Pope expresses 'shame' at French sex abuse scandal
Vatican City (AFP) - Pope Francis on Wednesday expressed personal shame at the sexual abuse of children by French Catholic clergy, after the scale of the problem was laid bare in a devastating report.
An independent commission on Tuesday revealed that French Catholic clergy had sexually abused around 216,000 youngsters since 1950 -- and covered it up with a "veil of silence".
The Catholic Church continues to face huge numbers of abuse claims and prosecutions across the world, and the issue has been one of the biggest challenges for Francis since his election in 2013.
"I wish to express to the victims my sadness and pain for the trauma they have suffered," the pope said during his weekly audience at the Vatican.
"And also my shame, our shame, my shame for the inability of the Church for too long to put them at the centre of its concerns."
Francis has declared an end to impunity and changed Vatican law to make reporting abuse mandatory, but victims have warned it is not enough.
On Wednesday, the Argentine urged the clergy to keep working to ensure such situations were not repeated, offering support to French priests to face up to "this trial that is hard but healthy".
The pontiff, who prayed with four French bishops before the audience, invited French Catholics to "assume their responsibilities to ensure that the Church is a safe home for all".
Meanwhile French President Emmanuel Macron praised the Church for facing up to the issue.
"I hope that this work can continue in a clear-sighted and calm manner," he told reporters at an EU meeting in Slovenia on Wednesday.
"There is a need for truth and reparation," he said.
Following years of work, the 2,500-page report Tuesday found that the "vast majority" of victims were pre-adolescent boys and their abusers were mainly priests, bishops, deacons and monks.
When claims against lay members of the Church such as teachers are included, the number of victims climbs to 330,000 since 1950, the report found.
"Until the early 2000s, the Catholic Church showed a profound and even cruel indifference towards the victims," commission chief Jean-Marc Sauve told a press conference Tuesday.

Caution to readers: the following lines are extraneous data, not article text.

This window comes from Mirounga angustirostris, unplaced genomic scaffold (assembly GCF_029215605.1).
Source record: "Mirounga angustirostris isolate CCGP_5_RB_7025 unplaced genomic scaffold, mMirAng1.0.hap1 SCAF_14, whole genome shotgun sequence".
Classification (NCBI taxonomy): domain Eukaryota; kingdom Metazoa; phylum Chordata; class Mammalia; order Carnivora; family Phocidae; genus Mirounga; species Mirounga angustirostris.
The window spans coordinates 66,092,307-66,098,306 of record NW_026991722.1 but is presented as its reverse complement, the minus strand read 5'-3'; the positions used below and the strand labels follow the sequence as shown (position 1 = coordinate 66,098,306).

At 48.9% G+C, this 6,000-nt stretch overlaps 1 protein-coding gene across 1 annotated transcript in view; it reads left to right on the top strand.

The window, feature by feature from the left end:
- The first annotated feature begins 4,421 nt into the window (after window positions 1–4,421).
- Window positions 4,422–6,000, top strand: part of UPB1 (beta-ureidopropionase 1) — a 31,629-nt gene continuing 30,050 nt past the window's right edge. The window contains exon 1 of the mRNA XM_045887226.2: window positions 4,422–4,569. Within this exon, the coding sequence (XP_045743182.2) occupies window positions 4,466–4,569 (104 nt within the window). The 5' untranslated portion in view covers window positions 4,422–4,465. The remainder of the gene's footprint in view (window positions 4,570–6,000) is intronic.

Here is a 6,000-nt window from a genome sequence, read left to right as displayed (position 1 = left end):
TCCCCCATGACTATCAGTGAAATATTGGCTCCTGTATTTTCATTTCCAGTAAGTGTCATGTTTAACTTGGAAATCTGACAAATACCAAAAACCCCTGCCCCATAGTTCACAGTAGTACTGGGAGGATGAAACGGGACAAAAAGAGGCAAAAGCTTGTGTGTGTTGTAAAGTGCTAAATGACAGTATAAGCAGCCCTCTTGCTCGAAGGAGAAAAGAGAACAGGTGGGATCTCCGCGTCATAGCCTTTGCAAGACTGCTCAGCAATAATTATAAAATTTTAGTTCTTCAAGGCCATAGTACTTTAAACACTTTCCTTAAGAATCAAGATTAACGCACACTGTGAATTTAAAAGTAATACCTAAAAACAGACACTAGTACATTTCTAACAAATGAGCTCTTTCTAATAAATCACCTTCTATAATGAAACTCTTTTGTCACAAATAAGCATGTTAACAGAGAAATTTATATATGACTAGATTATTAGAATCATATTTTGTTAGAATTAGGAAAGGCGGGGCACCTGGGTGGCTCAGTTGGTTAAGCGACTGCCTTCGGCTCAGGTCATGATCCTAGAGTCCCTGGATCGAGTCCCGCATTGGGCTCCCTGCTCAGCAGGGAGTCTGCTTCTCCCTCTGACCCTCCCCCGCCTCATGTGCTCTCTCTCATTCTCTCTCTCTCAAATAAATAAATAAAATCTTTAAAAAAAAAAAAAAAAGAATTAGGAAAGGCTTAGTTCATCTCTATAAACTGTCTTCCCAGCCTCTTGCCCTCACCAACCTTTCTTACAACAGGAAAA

Archbishop Eric de Moulins-Beaufort, president of the Bishops' Conference of France (CEF), which co-requested the report, expressed his "shame and horror" at the findings.
"My wish today is to ask forgiveness from each of you," he told the news conference.
His message was echoed Wednesday by Cardinal Sean Patrick O'Malley, head of the pope's commission for the protection of minors, who offered "our profound sorrow and humbly ask forgiveness".
"There remains a long road ahead of us in confronting abuse in our Church and in society at large.We will not tire in walking this journey," he said.
Sauve had previously told AFP that a "minimum estimate" of 2,900 to 3,200 clergy had sexually abused children in the French Church since 1950.
Yet only a handful of cases prompted disciplinary action under canonical law, let alone criminal prosecution.
Francis has vowed repeatedly to tackle the problem across the worldwide Catholic Church.
In February 2019, he gathered senior clergy for an unprecedented global summit that heard devastating testimony from victims.
Francis promised an "all-out battle" against child abuse, which he compared to human sacrifice.
Later that year, he made it compulsory to report any suspicions of sexual assault of harassment to the Church authorities -- and to report any attempt to cover up abuse.
He also made complaints, testimonies and documents from internal Church trials available to lay courts, with victims able to access their files and any judgments.
In June this year, the Catholic Church updated its criminal code for the first time in nearly 40 years with an explicit mention of sexual abuse by priests against minors and disabled people.
However, victims are angry that clergy are still not obliged to report abuse to civil authorities under Church codes, and anything said in the confessional box remains sacrosanct.